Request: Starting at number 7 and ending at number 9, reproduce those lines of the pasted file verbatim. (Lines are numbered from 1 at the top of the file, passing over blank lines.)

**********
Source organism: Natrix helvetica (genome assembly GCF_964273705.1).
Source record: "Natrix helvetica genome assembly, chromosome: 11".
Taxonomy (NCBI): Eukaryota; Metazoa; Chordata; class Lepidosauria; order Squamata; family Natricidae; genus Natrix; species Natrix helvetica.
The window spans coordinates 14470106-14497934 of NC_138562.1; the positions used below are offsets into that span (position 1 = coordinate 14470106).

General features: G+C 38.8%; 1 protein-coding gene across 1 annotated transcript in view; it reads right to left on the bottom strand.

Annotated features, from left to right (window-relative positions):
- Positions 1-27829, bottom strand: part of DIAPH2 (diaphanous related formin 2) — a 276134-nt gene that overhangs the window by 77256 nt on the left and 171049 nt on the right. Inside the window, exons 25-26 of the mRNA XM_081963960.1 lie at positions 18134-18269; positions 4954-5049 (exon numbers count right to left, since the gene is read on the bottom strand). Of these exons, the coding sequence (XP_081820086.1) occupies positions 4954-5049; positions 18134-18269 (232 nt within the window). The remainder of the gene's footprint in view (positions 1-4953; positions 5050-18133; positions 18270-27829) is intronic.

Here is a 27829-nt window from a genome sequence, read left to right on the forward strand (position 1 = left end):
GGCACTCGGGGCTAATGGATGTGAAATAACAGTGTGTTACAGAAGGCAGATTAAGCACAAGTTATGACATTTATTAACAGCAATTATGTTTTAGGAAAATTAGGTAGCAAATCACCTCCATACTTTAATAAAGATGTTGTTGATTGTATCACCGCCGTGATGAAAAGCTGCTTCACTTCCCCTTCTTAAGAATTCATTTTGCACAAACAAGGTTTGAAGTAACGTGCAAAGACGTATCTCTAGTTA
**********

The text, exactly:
- Positions 1-27829, bottom strand: part of DIAPH2 (diaphanous related formin 2) — a 276134-nt gene that overhangs the window by 77256 nt on the left and 171049 nt on the right. Inside the window, exons 25-26 of the mRNA XM_081963960.1 lie at positions 18134-18269; positions 4954-5049 (exon numbers count right to left, since the gene is read on the bottom strand). Of these exons, the coding sequence (XP_081820086.1) occupies positions 4954-5049; positions 18134-18269 (232 nt within the window). The remainder of the gene's footprint in view (positions 1-4953; positions 5050-18133; positions 18270-27829) is intronic.

Here is a 27829-nt window from a genome sequence, read left to right on the forward strand (position 1 = left end):
GGCACTCGGGGCTAATGGATGTGAAATAACAGTGTGTTACAGAAGGCAGATTAAGCACAAGTTATGACATTTATTAACAGCAATTATGTTTTAGGAAAATTAGGTAGCAAATCACCTCCATACTTTAATAAAGATGTTGTTGATTGTATCACCGCCGTGATGAAAAGCTGCTTCACTTCCCCTTCTTAAGAATTCATTTTGCACAAACAAGGTTTGAAGTAACGTGCAAAGACGTATCTCTAGTTA